And the thing is, I never really wanted to do boy things – but I never really wanted to do girly-girl things either. I never wanted to dress up like a princess or whatever. And in my early time of transition, this bothered me, because it felt like I didn’t have the “cred” – or more significantly, it made me wonder whether I was “really trans”. but the more I’ve felt my way into who I really am, and accepted that I’m the hippy dyke I like to call Womandrogyne, the more obvious it is that things haven’t changed since I was a kid – I’ve always wanted to be who I now am. I always liked bright colours, but I’ve always turned up my nose at girly-girl clothes. Even now, almost all my clothes are women’s clothes (well, shoes are hard when you’re a size 11), but none of them are feminine, I’m your basic tomboy.

It’s a happy thing to look back across your life and see yourself continuous in this way, even though I did a very careful job of hiding my womanhood from anyone who might do me harm, until I was big enough and strong enough to be that vulnerable and take my shields down.

It feels like I’ve spent my whole life “passing” as a man, and now I’m done with “passing – I can just be me, and damn the torpedoes, we don’ need no steenkin’ cred. Here I am – a lot of trans women can’t make head or tail of me (and my lack of interest in being heterofemme) – but lesbians get me straight away.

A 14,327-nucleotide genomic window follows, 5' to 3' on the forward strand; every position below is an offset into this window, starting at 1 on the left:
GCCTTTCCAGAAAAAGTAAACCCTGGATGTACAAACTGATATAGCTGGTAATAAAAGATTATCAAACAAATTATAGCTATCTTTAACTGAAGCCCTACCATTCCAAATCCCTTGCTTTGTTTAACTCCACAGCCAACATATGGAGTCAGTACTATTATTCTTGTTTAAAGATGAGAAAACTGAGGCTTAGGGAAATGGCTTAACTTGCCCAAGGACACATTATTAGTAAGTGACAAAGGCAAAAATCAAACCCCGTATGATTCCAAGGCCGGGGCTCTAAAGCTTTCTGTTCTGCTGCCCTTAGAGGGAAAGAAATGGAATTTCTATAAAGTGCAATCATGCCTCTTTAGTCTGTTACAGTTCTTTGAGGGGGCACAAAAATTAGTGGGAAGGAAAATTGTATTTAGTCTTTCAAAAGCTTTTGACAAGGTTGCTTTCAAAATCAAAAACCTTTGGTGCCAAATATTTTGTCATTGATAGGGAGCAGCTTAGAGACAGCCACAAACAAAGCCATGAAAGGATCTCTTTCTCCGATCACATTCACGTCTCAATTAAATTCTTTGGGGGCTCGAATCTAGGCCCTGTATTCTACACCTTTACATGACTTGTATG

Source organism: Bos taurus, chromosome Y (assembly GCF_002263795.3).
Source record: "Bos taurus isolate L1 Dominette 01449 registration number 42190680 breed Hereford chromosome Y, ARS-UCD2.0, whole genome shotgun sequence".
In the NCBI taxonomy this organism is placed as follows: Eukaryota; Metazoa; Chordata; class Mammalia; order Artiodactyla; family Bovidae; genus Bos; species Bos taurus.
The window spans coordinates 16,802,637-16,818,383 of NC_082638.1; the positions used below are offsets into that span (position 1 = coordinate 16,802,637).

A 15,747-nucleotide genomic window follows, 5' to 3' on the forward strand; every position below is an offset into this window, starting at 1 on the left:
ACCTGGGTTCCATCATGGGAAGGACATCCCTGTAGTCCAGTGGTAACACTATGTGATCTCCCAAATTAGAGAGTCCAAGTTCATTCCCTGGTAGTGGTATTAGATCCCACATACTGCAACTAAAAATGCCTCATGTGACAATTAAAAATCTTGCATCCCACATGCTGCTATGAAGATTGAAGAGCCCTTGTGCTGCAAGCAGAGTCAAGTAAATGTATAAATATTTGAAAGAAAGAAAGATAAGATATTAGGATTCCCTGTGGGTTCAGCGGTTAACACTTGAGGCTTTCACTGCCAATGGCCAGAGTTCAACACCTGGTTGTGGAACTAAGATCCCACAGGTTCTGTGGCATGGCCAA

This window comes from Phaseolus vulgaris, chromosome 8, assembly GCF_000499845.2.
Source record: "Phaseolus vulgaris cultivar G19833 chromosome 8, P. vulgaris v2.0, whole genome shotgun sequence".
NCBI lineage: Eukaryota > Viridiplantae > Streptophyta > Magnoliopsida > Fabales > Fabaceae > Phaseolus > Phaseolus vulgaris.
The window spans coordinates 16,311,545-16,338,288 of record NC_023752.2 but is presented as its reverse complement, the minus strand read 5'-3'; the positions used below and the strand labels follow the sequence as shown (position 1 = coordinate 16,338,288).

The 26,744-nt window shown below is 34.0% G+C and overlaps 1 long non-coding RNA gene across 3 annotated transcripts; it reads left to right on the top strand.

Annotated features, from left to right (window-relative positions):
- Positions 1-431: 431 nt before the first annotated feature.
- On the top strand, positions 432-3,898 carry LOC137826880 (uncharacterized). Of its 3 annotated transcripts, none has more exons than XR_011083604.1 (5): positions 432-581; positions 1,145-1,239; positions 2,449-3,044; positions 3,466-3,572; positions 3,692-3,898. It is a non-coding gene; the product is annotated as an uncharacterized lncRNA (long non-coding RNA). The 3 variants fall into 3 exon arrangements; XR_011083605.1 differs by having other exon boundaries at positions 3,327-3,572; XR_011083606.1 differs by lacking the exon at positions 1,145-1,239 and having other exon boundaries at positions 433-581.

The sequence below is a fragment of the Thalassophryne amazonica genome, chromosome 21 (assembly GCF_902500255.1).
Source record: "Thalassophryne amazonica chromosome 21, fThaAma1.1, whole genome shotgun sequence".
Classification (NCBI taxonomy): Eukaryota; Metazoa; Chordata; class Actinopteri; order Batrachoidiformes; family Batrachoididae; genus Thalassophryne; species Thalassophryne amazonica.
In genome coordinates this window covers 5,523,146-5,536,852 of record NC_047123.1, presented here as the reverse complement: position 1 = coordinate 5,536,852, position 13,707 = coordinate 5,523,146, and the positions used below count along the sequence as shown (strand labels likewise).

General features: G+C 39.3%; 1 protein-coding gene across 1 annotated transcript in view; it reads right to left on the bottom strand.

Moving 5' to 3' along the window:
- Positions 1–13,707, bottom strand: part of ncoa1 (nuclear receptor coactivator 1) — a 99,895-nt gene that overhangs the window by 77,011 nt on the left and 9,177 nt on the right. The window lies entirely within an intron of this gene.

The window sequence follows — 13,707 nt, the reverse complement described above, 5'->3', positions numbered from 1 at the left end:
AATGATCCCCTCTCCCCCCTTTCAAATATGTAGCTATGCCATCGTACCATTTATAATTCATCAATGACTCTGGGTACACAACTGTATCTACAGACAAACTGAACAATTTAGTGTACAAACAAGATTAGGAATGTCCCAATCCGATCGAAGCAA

Let the festivities commence…

It’s like this. I’m 49, and in the middle of a gender transition from male to female. But I’ve been “forced” to coin for myself the term Womandrogyne as a shorthand for saying this: I’m female, but I’ve never been feminine – or masculine, for that matter, unless I’m just a mixture of the two and they cancel each other out, or summat.

People seem to expect that because I’m transitioning, my dearest dream is to look like Liz Taylor or Judith Chalmers – but I’d much rather be Heather Peace (I’d say “Shane from The L Word”, but I’m way, way too old to pull that off). The truth is, I’m just a hippy dyke who happened to get born with the wrong plumbing.

Oh, and something about me transitioning has brought a strong dose of PTSD to the surface – that’s Post-Traumatic Stress Disorder, if you can’t be arsed to google it. (Yes, these maroon things aren’t links, they’re just pretty highlights…)

PTSD – for me, this consists of scary flashbacks (basically like being a child whilst being an adult, and not just in the usual way people do that), and having what I like to call my Inner Meerkat – my fight-flight mechanism that trips for no apparent reason on regular occasions, leaving me with a pulse rate of 100 while I’m lying down reading a book, for example. No, I’m not surprised I’m now single either.

I thought I’d start this blogthing to write about what it’s like to be a trans woman who isn’t feminine, and probably some stuff about dancing with PTSD too. Let’s see if I ever get past the post…